When an employee was terminated from his position, he negotiated a severance package based, in part, on his belief that he would be receiving a pension in a certain amount from the employer’s pension plan (the plan). Unfortunately, the administrator for the plan miscalculated some of the employee’s projected pension numbers (the administrator correctly calculated the lump sum value of the pension benefit, but substantially overstated the benefits payable under the plan’s four annuity payment options). After making an annuity election and signing off on the severance agreement, but before payment of the plan benefit commenced, the error was discovered and a new benefit election form was prepared for the employee. As a result of the error, the employee’s actual benefit for the annuity option he selected was $450 per month less than his original benefit election form had indicated. The employee never returned the recalculated election form to the plan and consequently has not yet received any of his pension benefits. Instead, he filed suit against the plan.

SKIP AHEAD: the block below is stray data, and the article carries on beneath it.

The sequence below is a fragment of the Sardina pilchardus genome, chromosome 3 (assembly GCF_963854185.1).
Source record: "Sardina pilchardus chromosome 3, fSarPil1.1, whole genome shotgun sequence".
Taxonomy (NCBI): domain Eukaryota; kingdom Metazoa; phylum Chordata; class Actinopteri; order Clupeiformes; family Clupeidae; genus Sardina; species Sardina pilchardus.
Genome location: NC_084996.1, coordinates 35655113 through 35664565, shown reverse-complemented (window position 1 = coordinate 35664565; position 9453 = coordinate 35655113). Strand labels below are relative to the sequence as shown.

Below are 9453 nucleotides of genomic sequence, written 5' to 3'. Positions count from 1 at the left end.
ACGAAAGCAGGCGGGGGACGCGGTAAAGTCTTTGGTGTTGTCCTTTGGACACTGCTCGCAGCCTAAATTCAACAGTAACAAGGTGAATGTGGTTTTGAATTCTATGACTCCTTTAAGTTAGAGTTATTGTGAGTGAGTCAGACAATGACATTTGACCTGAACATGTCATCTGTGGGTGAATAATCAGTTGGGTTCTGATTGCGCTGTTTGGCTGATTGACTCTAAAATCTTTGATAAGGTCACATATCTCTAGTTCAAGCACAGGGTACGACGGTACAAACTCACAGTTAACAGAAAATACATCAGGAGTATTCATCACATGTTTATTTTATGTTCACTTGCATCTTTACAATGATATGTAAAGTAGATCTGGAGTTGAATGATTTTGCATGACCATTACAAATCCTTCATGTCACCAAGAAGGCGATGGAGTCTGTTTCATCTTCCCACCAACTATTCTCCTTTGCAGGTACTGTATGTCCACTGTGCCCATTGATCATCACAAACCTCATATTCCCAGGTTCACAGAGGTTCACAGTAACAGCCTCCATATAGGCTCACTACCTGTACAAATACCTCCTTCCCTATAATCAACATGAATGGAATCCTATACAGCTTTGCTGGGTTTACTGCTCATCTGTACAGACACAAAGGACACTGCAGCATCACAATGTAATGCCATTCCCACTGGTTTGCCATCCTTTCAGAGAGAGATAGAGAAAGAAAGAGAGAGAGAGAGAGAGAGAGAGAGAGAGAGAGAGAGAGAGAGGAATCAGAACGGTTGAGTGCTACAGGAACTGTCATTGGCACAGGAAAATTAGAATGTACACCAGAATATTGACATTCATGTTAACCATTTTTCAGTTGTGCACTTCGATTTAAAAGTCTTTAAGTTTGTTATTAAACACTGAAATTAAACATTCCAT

The employee asserted that he relied on the written promise of pension benefits when he was negotiating the terms of his severance agreement. In particular, he asserted that he had relied on the amounts stated on the original election form when he made certain concessions in the severance agreement. His complaint asked the court to stop the plan from paying him anything other than the amount stated in the original election form because he had relied on the representation in the original election form to his detriment when negotiating his severance agreement.
The Court of Appeals for the Seventh Circuit held that the employee’s claim fails for lack of evidence of intentional misrepresentation. The court concluded that none of the employee’s evidence pointed to anything more than an inadvertent mistake or negligence by the plan, and opined that mistakes and negligence are not sufficient to meet the standard for a knowing misrepresentation. The Seventh Circuit also held that the employee’s claim fails for lack of evidence of detrimental reliance. The Seventh Circuit noted that the employee’s argument that he relied on the misstated pension numbers in deciding to sign the severance agreement was undermined by his admission that he did not wish to rescind the severance agreement. Accordingly, the Seventh Circuit affirmed the federal trial court’s grant of summary judgment in favor of the plan. (Pearson v. Voith Paper Rolls, Inc., 7th Cir. 2011)